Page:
ON JUNE 2ND Cristiana Chamorro, an opposition hopeful in Nicaragua’s forthcoming presidential election, was placed under house arrest. It came a day after she announced that she would run as a contender for a relatively new party, Citizens for Liberty (CxL), to unite a fractured opposition. On June 5th another opposition politician, Arturo Cruz, was detained for “conspiring against Nicaraguan society”. Three days later two more presidential hopefuls, Félix Maradiaga and Juan Sebastián Chamorro (a cousin of Cristiana), were detained, too.
Nicaragua is heading for the “worst possible elections” on November 7th, says Luis Almagro, secretary-general of the Organisation of American States in Washington. Voters will elect a president and members of the National Assembly. Daniel Ortega, the strongman president who governs with his wife as vice-president, plans to run for a fifth term.
Mr Ortega, a former Marxist guerrilla, first came to power in 1979 by force of arms. He stepped down after losing an election in 1990 but was elected president again in 2007. Now he appears determined not to let power slip once more. In 2018 he ordered a crackdown on anti-regime demonstrators that left perhaps 450 people dead and sent over 100,000 into exile. To ease international sanctions, he released some political prisoners in 2019. But more recently he has reverted to his old tricks.
Since late last year a flurry of new laws has tried to smother the opposition. One targets NGOs that receive foreign funding. Another bars “traitors” from running for office and redefines treason along absurdly broad lines (Messrs Cruz, Maradiaga and Chamorro are the first people to be ensnared by this law). A third doles out lengthy prison sentences to anyone found guilty of spreading fake news. But now the regime seems increasingly brazen. On May 4th the National Assembly, controlled by Mr Ortega’s Sandinista National Liberation Front, appointed five Ortega loyalists to the electoral council, banned independent election monitors and gave the police powers to shut down party meetings and campaign events. One of the two main opposition parties has been banned.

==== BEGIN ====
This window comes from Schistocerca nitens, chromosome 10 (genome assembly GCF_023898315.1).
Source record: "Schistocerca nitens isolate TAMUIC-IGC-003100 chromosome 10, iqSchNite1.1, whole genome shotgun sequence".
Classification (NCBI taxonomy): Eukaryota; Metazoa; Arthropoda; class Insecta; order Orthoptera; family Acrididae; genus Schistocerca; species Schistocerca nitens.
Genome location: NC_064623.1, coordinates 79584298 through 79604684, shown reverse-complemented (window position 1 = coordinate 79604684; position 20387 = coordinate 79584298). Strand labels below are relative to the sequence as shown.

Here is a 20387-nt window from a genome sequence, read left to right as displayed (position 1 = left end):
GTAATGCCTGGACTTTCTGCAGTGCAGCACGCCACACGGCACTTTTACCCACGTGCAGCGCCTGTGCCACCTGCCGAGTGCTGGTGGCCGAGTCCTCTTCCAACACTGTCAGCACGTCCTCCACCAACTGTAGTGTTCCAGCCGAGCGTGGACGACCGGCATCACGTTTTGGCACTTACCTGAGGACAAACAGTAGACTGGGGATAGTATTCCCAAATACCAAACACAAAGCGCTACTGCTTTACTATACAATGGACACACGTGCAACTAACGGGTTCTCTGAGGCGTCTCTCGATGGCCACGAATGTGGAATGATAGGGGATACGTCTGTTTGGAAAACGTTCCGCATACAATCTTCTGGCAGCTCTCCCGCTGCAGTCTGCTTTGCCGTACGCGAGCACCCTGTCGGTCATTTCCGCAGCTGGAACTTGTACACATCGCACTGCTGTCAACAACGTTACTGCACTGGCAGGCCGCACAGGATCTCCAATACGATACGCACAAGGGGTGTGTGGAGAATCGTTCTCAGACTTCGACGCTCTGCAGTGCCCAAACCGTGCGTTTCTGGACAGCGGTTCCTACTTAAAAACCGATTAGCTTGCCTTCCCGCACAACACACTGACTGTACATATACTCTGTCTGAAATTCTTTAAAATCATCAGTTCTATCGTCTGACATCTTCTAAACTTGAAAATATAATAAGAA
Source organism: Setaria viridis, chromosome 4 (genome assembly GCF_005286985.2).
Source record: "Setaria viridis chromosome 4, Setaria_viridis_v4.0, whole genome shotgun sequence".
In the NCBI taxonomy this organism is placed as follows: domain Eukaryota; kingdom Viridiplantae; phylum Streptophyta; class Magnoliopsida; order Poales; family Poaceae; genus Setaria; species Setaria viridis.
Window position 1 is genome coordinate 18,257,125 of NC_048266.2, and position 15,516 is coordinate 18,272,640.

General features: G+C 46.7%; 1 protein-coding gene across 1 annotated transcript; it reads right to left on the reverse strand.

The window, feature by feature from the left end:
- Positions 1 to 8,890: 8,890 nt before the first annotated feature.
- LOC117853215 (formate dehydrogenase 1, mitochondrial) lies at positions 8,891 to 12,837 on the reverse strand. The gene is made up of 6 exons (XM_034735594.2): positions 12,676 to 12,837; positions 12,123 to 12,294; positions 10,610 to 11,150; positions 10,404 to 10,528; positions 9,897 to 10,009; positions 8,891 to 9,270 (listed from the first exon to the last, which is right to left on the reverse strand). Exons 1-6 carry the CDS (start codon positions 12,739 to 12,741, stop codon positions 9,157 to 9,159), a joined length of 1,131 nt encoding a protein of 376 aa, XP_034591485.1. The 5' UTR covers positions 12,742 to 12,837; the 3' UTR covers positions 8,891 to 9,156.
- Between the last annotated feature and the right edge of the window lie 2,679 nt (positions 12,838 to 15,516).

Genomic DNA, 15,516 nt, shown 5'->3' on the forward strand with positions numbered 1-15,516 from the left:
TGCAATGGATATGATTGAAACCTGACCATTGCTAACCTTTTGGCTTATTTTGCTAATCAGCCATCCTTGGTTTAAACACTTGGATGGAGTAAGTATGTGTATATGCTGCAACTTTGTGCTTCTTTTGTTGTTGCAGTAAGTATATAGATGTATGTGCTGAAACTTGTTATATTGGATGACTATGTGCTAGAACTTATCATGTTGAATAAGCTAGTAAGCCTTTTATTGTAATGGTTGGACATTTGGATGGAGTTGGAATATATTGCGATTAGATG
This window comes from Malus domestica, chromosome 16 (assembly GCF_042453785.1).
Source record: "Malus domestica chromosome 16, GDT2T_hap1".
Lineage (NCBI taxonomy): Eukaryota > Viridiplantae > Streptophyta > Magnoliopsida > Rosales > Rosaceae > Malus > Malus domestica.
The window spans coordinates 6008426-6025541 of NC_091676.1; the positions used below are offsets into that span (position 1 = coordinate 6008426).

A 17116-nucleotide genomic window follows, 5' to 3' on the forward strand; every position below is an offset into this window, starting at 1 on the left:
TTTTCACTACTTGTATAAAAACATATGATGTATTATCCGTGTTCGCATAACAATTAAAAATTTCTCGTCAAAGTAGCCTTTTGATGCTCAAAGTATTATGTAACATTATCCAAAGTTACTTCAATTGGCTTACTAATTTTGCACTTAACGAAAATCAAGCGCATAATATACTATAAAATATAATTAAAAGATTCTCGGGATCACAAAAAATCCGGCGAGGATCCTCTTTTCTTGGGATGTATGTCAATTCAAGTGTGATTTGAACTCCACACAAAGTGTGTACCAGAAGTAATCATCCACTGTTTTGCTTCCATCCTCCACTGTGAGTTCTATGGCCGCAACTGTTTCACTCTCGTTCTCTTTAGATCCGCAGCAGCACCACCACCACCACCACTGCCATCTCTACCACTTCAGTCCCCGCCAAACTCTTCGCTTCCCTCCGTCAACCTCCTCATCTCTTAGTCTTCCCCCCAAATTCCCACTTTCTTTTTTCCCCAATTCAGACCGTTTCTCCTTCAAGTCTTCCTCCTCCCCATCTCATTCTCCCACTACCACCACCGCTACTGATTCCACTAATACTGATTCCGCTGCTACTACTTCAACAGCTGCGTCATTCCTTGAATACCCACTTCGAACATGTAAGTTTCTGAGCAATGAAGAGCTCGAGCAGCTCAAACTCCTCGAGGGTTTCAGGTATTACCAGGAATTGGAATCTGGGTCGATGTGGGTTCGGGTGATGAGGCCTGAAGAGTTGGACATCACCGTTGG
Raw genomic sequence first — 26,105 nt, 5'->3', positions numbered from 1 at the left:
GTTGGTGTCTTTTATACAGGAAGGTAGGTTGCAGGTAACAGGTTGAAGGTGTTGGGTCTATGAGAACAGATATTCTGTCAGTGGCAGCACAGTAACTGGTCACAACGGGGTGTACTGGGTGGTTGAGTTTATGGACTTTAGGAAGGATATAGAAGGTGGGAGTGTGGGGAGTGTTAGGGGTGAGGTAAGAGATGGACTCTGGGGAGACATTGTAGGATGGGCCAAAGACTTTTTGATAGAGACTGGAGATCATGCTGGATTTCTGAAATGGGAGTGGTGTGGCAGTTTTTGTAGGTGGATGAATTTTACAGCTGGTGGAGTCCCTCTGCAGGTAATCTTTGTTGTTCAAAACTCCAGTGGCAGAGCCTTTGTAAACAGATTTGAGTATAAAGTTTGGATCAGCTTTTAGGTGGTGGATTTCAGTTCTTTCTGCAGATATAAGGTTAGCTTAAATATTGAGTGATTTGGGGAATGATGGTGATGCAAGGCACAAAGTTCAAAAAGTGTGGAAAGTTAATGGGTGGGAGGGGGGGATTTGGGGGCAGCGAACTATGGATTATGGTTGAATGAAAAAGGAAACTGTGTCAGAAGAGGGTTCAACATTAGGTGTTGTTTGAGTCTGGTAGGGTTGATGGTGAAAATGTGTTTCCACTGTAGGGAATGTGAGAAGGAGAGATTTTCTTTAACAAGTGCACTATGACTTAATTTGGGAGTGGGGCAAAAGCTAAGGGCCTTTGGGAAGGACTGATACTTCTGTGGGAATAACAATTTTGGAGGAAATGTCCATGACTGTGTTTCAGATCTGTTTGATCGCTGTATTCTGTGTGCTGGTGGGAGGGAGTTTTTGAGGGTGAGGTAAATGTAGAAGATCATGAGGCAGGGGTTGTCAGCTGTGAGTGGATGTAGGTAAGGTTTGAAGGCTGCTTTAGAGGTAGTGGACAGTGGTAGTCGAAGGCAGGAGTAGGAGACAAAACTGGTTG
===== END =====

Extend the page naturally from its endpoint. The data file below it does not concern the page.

Mr Ortega is right to fear Ms Chamorro. She is the daughter of Violeta Chamorro, a former president who unseated Mr Ortega in 1990, and thus a scion of Nicaragua’s most famous political family. A poll released on May 28th ranked her as the most popular politician in the country.
The detention of these candidates “sends a direct message to the United States”, said Mr Chamorro, in a defiant interview with The Economist before his arrest. Ms Chamorro was detained while Antony Blinken, the US secretary of state, was visiting Costa Rica to discuss the erosion of democracy with Central American officials. The other candidates were arrested while Kamala Harris, the American vice-president, was in Guatemala and Mexico.
Such autocratic behaviour could backfire. The United States has already announced new sanctions, and is considering more. Members of the European Parliament are calling for the suspension of an agreement governing around $380m in exports each year. And by banning one of the two main parties, Mr Ortega has forced rival politicians to overcome differences and band together in CxL. ■
This article appeared in the The Americas section of the print edition under the headline “Democratic deficit”